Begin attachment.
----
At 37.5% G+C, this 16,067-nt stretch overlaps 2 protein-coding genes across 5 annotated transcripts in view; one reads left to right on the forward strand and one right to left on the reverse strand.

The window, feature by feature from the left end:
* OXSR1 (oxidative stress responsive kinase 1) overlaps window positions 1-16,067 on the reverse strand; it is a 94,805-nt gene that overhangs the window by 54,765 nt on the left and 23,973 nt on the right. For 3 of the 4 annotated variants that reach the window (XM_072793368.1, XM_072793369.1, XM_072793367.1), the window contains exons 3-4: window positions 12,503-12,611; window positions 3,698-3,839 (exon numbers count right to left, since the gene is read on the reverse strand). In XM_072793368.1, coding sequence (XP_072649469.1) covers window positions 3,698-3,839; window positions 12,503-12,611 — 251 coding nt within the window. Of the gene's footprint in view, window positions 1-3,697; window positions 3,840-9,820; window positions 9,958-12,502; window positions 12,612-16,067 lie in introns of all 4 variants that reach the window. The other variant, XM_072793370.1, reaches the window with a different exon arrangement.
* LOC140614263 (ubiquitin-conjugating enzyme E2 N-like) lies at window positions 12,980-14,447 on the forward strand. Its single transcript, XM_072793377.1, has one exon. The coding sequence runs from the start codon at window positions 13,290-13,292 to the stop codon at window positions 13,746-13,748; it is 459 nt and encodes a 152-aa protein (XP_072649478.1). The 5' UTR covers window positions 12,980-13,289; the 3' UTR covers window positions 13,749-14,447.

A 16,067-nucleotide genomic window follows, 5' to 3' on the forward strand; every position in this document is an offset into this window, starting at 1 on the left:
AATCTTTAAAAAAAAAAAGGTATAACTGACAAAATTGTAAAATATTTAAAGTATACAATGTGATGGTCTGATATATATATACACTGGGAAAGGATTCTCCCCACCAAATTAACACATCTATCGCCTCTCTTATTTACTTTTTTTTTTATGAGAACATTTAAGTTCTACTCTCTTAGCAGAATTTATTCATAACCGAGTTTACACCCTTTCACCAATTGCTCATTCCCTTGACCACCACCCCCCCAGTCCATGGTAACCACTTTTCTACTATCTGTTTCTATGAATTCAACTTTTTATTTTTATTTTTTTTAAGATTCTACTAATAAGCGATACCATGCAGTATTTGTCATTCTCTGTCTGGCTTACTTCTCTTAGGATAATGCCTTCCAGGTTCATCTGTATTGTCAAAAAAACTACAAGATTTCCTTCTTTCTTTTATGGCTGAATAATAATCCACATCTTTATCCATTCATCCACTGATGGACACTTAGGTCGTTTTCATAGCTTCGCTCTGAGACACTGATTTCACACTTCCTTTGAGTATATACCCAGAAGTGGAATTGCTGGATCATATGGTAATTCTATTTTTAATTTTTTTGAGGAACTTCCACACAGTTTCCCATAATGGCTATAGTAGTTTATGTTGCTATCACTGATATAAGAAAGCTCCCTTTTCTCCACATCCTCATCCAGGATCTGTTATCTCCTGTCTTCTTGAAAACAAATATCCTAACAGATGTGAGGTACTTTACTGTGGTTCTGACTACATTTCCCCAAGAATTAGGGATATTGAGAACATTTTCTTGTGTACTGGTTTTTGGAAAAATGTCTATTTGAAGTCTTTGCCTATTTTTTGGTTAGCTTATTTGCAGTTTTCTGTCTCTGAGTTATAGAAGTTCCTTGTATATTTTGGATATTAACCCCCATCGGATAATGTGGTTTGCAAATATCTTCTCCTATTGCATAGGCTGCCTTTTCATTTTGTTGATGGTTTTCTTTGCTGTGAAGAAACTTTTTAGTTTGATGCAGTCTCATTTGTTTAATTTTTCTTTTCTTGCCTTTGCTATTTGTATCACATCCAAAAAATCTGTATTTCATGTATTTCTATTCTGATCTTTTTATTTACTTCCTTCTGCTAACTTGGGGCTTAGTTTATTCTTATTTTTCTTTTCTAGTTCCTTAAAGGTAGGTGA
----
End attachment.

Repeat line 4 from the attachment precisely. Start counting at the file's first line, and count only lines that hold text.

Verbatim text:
* LOC140614263 (ubiquitin-conjugating enzyme E2 N-like) lies at window positions 12,980-14,447 on the forward strand. Its single transcript, XM_072793377.1, has one exon. The coding sequence runs from the start codon at window positions 13,290-13,292 to the stop codon at window positions 13,746-13,748; it is 459 nt and encodes a 152-aa protein (XP_072649478.1). The 5' UTR covers window positions 12,980-13,289; the 3' UTR covers window positions 13,749-14,447.